As far as I understand, fluoride helps in hardening the enamel of our teeth by replacing the calcium element in hydroxyapatite to convert it in the stronger fluorapatite, like explained here. Wether that's worth other potential risks of using fluor is debatable, but let's keep that aside. I'm curious if it is still beneficial to keep using fluorised toothpaste if you already did so for like 10 years. I suppose all hydroxyapatite is long converted into fluorapatite already after so much brushing. Why would it still be recommendable to keep using it?
Fluoride can be absorbed into the teeth and form fluoroapatite only in children up to 6-8 years of age (WebMD).
Later, fluoride from toothpaste may still be helpful, because it stimulates the incorporation of calcium and phosphorus into the enamel that has been demineralized (PubMed Central, 2006). So, fluoride stimulates remineralization and thus slows down the development of caries; it doesn't mean that it cures caries.
A summary of RCTs on fluoride concentration in toothpastes showed a positive dose response: Pastes with 1000–1500 ppm F showed 23% caries reduction compared to fluoride-free placebo; this value increased to 36% for pastes with around 2500 ppm F. For pastes having below 1000 ppm F, no significant difference was found with placebo, probably due to the small number of studies.
^^ The above means, there was less caries after fluoridated paste use, and not that the established caries was cured.
The main protective effect of fluoride is outside the tooth, not inside.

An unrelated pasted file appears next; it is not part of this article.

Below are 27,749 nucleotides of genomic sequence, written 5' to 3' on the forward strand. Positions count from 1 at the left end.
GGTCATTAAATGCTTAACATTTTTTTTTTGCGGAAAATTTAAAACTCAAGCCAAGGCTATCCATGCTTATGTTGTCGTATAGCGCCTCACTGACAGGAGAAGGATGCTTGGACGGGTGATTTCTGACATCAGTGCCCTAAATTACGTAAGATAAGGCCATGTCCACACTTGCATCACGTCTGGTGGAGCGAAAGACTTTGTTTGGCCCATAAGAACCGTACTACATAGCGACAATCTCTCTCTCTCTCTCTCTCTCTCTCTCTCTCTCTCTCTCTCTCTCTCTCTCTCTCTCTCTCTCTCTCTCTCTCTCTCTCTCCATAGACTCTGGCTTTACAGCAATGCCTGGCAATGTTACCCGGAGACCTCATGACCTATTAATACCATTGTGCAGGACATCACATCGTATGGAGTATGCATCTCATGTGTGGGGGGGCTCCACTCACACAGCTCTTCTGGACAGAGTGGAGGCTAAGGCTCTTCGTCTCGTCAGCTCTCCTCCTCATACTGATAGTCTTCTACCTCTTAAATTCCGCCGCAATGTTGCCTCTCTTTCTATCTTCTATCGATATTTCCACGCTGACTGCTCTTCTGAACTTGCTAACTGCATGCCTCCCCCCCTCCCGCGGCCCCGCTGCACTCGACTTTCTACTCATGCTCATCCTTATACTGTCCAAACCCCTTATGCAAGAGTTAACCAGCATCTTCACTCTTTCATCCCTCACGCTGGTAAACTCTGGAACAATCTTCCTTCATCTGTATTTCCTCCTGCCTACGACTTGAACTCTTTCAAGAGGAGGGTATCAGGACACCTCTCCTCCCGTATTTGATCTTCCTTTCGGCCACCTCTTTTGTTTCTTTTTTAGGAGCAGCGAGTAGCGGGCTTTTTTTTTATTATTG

Small amounts of fluoride in solution around the tooth inhibit demineralization more effectively than incorporated fluoride and have a much greater caries-protective potential than a large proportion of fluorapatite in enamel mineral. Schweiz Monatsschr Zahnmed 122: 1030–1036 (2012)
For example, even an incredible amount of fluoride has limited protective effect. In a classic study, Ogaard compared the resistance of fluoroapatite (shark enamel) and hydroxyapatite (human enamel) against a high caries challenge in a human in vivo model. Two samples of shark enamel and human enamel were each placed in removable appliances in six children and carried for 1 month and a plaque retentive device was placed over each enamel sample. The results showed that the mean total mineral loss (delta Z) was 1680 vol% micron in human enamel and 965 vol% micron in shark enamel. The corresponding mean values for lesion depth were 90 micron and 36 micron, respectively. It was concluded that even shark enamel containing 30,000 ppm F has a limited resistance against caries attacks.
In a later review, the same author concludes that
The fluoride concentration in the apatitic structure of enamel does not have as significant an effect on reducing caries as a continuous presence of fluoride in the plaque liquid.
Hence, to receive the protective effect of the fluoride, we require to keep it near the tooth surface all time.